Suicide moves Austria: Doctor Kellermayr accuses in farewell letters

She was threatened for months and felt helplessly exposed to the hatred of vaccination opponents and corona deniers: The Austrian general practitioner Lisa-Maria Kellermayr saw no other way out and took her own life.

Suicide moves Austria: Doctor Kellermayr accuses in farewell letters

She was threatened for months and felt helplessly exposed to the hatred of vaccination opponents and corona deniers: The Austrian general practitioner Lisa-Maria Kellermayr saw no other way out and took her own life. Her death shocked the Alpine republic.

After the suicide of the Austrian doctor Lisa-Maria Kellermayr, who was under pressure from opponents of vaccination, lines from her farewell letters were made public. The "Kronen Zeitung" reported on the doctor's presumed last lines, which she therefore addressed to the Upper Austria State Police Headquarters, the Medical Association and her staff.

In it, Kellermayr made serious allegations against the investigating authorities. "I can't take it anymore," the newspaper quoted from a letter. There was a lot of talk, but nobody did anything. And further: "I wish the State Police Headquarters Upper Austria!" According to the report, the letter to the medical association also reads like an indictment of the dead. She feels let down. There was no help.

Kellermayr's death became known on Friday. The public prosecutor said that farewell letters had been found and that an autopsy was not ordered. The police are still investigating the threatening letters against unknown persons. Kellermayr had closed her practice because of death threats from opponents of the Corona measures. Working conditions "like the ones we have experienced in the last few months" cannot be expected of anyone, the doctor wrote on Twitter at the end of June as justification.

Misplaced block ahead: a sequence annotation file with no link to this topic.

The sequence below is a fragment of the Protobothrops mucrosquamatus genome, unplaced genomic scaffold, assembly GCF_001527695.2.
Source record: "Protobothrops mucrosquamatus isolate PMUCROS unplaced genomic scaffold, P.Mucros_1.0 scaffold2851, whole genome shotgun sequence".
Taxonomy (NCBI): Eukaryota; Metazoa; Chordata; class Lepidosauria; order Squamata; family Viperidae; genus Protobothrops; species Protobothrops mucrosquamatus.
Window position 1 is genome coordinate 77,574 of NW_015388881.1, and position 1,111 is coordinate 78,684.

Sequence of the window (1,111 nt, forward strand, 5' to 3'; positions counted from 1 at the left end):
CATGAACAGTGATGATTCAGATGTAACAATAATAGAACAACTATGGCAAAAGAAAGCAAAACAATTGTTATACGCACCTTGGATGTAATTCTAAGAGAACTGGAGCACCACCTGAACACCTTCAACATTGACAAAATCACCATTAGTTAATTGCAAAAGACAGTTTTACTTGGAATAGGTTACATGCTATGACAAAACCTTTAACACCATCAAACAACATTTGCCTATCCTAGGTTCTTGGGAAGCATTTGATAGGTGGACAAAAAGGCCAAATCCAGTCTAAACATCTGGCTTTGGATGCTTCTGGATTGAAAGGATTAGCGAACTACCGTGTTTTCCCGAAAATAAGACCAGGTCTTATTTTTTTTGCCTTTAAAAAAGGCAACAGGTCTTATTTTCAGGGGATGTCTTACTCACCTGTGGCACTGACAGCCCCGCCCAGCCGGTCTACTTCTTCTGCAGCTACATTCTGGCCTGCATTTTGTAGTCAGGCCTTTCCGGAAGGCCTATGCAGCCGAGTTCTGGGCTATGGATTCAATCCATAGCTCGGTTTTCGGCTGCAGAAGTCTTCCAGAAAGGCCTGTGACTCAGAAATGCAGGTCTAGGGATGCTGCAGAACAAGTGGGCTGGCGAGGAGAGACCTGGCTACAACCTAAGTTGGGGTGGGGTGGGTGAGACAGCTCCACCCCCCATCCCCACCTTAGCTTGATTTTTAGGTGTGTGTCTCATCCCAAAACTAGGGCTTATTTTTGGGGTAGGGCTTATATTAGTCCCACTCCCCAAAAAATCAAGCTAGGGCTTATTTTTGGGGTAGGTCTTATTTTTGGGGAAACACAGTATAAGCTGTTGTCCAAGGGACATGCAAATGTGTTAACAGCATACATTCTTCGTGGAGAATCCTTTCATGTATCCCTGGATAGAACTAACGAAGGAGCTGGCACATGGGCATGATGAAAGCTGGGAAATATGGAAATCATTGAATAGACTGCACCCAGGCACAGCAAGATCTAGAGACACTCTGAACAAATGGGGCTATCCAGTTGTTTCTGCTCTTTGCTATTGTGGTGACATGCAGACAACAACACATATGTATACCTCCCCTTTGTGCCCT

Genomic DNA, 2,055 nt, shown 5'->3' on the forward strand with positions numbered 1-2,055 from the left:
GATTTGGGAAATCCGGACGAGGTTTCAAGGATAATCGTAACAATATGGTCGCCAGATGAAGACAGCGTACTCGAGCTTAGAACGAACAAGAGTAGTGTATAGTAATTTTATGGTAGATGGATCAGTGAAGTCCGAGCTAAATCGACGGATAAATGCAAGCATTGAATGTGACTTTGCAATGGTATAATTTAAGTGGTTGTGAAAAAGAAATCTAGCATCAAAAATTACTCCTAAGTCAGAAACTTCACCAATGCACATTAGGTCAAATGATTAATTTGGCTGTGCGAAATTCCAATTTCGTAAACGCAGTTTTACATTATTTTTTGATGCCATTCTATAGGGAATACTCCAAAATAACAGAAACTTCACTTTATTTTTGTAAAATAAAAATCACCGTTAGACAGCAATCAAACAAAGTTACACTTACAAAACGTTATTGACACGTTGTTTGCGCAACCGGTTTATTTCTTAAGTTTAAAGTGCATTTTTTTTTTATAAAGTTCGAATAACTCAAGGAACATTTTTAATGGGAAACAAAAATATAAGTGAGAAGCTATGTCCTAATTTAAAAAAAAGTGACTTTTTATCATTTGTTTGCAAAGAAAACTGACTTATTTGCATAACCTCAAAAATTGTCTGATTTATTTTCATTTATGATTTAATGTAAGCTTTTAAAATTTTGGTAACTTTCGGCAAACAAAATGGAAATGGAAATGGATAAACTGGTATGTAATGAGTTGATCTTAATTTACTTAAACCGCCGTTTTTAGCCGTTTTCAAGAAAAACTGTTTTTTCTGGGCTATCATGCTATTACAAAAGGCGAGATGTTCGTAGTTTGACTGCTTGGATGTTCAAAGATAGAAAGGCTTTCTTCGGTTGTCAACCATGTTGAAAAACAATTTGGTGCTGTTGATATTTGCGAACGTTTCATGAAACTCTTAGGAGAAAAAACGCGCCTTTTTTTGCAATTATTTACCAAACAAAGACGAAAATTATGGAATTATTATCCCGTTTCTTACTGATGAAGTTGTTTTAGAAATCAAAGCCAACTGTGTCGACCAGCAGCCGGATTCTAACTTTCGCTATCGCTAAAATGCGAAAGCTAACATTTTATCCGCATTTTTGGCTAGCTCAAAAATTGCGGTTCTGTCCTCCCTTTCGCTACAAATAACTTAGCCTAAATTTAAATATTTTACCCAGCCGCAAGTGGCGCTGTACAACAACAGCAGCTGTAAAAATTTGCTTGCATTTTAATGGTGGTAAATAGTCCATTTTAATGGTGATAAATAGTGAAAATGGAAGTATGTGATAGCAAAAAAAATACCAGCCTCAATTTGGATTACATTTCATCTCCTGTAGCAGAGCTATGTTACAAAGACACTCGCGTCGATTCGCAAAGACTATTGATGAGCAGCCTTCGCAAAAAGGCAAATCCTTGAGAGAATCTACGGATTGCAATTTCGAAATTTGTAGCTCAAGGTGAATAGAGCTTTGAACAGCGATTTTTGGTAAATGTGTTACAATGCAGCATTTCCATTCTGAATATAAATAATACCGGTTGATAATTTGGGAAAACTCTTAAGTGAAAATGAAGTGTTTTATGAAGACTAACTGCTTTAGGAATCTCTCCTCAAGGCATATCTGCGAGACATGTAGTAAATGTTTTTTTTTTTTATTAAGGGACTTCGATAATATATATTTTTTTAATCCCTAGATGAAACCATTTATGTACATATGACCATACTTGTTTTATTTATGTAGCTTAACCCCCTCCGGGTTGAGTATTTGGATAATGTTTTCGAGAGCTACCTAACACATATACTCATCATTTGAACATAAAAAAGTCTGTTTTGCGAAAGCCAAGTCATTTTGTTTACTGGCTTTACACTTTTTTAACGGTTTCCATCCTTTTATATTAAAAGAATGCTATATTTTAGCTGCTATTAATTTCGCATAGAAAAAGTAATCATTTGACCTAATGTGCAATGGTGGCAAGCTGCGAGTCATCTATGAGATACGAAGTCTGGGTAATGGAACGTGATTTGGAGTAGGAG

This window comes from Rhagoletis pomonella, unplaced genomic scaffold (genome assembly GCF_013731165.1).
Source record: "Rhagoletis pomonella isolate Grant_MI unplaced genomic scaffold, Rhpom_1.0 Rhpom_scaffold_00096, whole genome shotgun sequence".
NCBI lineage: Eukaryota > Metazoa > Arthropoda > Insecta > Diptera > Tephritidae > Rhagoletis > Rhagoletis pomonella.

According to information from those around her, she did not feel sufficiently protected by the police and authorities against the attacks. The doctor had received police protection for a long time, but according to her own statements, she also spent around 100,000 euros on protective measures herself.

According to a report by the APA news agency, the Wels public prosecutor's office dropped investigations against a German suspect in June - on the grounds that they were not responsible, but the German authorities. According to the APA, a hacker activist found two Germans who are said to have written e-mails with threats.

According to the "Kronen Zeitung", the 36-year-old doctor is said to have tried to take his own life two weeks ago. She wanted to die from an infusion, but was saved. The medical officer involved then saw no serious danger and failed to admit Kellermayr to a psychiatric treatment.

The President of the Austrian Medical Association, Johannes Steinhart, said he was "deeply shocked" by the suicide. The Austrian Minister of Health, Johannes Rauch, whose resignation the doctor had called for shortly before her death, was dismayed at the news. The death threats against Kellermayr were "brutal reality". Hate against people is "inexcusable" and must "finally stop," he wrote on Twitter.

Federal Health Minister Karl Lauterbach tweeted about Kellermayr on Saturday: "The state must protect people like her." He was dismayed that people from the "lateral thinking" milieu mocked the deceased on social networks even after her death. "She saved the lives of others and lost hers in return," says Lauterbach. "Your work will be carried on by others."

Activists announced a memorial event for Monday in downtown Vienna. There, with a sea of ​​lights from 8.30 p.m., the deceased should be remembered quietly, like the initiator of the campaign

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